|Ballathie House Hotel|
|Location||Stanley near Perth, Scotland, United Kingdom|
|Number of rooms||41 (+ 11 at Lodge)|
|Number of suites||3|
|Number of restaurants||1|
Ballathie House is a 19th-century mansion in Perthshire, Scotland. It is located around 9 miles (14 km) north of Perth, and 5.5 miles (8.9 km) west of Coupar Angus, close to the River Tay. The present house was built in 1886, and since 1972 it has operated as a country house hotel.
The Drummond family, the Earls of Perth, owned the Ballathie lands in the 17th century, selling to the Robertson family. According to Historic Scotland, the house was built during the 1850s. General Richardson Robertson of Tullybelton undertook the building of the current house but died in 1883, 3 years before it was completed.
Country house, 1886-1972
General Richardson Robertson's nephew, Colonel Edmund Robert F. Richardson took over the house, selling it in 1910 to Sir Stewart Coats, from Paisley. The house was enlarged by alterations to the servants quarters and a new entrance porch. Central heating and electric lighting were also installed. An army hut was erected for use as a dance hall after the World War I and dances were held for staff and locals. A 9-hole golf course was laid out by professional golfer Ben Sayers but this was ploughed up as part of the campaign to provide more food during World War II.
Ballathie's fame as a sporting estate led to many famous guests coming to stay during this period. These included:
- Duke Michael of Russia and his wife, Natalia, Princess Brassova
- John Wolfe-Barry, civil engineer whose most famous projects included Tower Bridge and the District Line in London
- Arthur Winnington-Ingram, Bishop of London from 1901 to 1939
- The Prince of Wales, later King Edward VIII
- Hugh Grosvenor, 2nd Duke of Westminster
In 1936, the estate was sold to Colonel Stephen Hardie, a chartered accountant in Glasgow and founder member of the British Oxygen Company. Hardie died in 1969 and the house was sold, and converted into a hotel in 1972 by Colonel & Mrs Brassey & Maxwell family from the west of Scotland.
Hotel, since 1972
John Milligan purchased the estate separately in 1998, then also the hotel in 2005. The estate is still used for farming and sports. The Sportsman's Lodge was completed in 2003, within the grounds of the hotel.
Ballathie has 41 bedrooms in the main hotel, plus 11 more at the Sportsman's Lodge. The Hotel restaurant has also received various awards. Ballathie is a venue for wedding ceremonies and receptions and also has rooms for conferences and meetings up a capacity of 50. The hotel is located on the River Tay, a notable salmon fishing river. Clay pigeon and grouse shooting are available, with Scone Palace, Atholl and Glamis Castle all within easy reach.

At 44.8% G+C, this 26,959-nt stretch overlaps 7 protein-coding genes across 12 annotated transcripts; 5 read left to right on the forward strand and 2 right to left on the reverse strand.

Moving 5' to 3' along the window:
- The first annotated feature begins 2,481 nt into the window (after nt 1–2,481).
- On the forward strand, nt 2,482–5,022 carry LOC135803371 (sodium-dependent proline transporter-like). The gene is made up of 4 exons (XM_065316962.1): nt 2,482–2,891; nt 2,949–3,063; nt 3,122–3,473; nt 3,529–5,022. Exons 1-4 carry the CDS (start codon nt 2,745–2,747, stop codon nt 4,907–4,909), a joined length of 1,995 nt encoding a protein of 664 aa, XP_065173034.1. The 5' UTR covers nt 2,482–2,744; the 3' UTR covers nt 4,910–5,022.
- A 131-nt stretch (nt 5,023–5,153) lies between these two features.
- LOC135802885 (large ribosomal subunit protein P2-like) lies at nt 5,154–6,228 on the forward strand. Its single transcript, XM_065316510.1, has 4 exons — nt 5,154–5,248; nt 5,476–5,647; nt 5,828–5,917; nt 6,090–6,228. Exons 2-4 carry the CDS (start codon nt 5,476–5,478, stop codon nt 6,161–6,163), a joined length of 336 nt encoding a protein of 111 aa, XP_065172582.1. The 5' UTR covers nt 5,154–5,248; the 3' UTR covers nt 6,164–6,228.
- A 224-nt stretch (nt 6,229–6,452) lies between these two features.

The hotel has helicopter landing facilities.
- VisitScotland, the Scottish tourist board, rates Ballathie as a 4 star hotel.
- The hotel's restaurant received the Silver Award from EatScotland, the restaurant guide of VisitScotland.
- The AA gives the hotel 4 stars and 2 red rosettes.
- Rural Restaurant Award win at the Scottish Hotel Awards 2010.
- "Ballathie House, Listed Building Report". Historic Scotland. Retrieved 2008-10-20.
- "History of Ballathie House/Hotel". Ballathie House Hotel. Archived from the original on 21 October 2008. Retrieved 2008-10-20.
- "Sportsman's Lodge". Ballathie House Hotel. Archived from the original on 21 October 2008. Retrieved 2008-10-20.
- "Virtual Tour". Ballathie House Hotel. Retrieved 2009-02-11.
- "Ballathie House Hotel's profile on VisitScotland". VisitScotland. Archived from the original on 20 October 2008. Retrieved 2008-10-20.
- "Silver Award from EatScotland". EatScotland.com. VisitScotland. Archived from the original on 21 October 2008. Retrieved 2008-10-20.
- "Ballathie House Hotel receives EatScotland Silver Award". Ballathie House Hotel. Archived from the original on 21 October 2008. Retrieved 2008-10-20.
- "AA's profile of Ballathie". The AA website. Archived from the original on 21 June 2009. Retrieved 2009-06-18.
- "Scottish Hotel Awards 2010". Scottish Hotel Awards. Archived from the original on 6 August 2010. Retrieved 2010-06-22.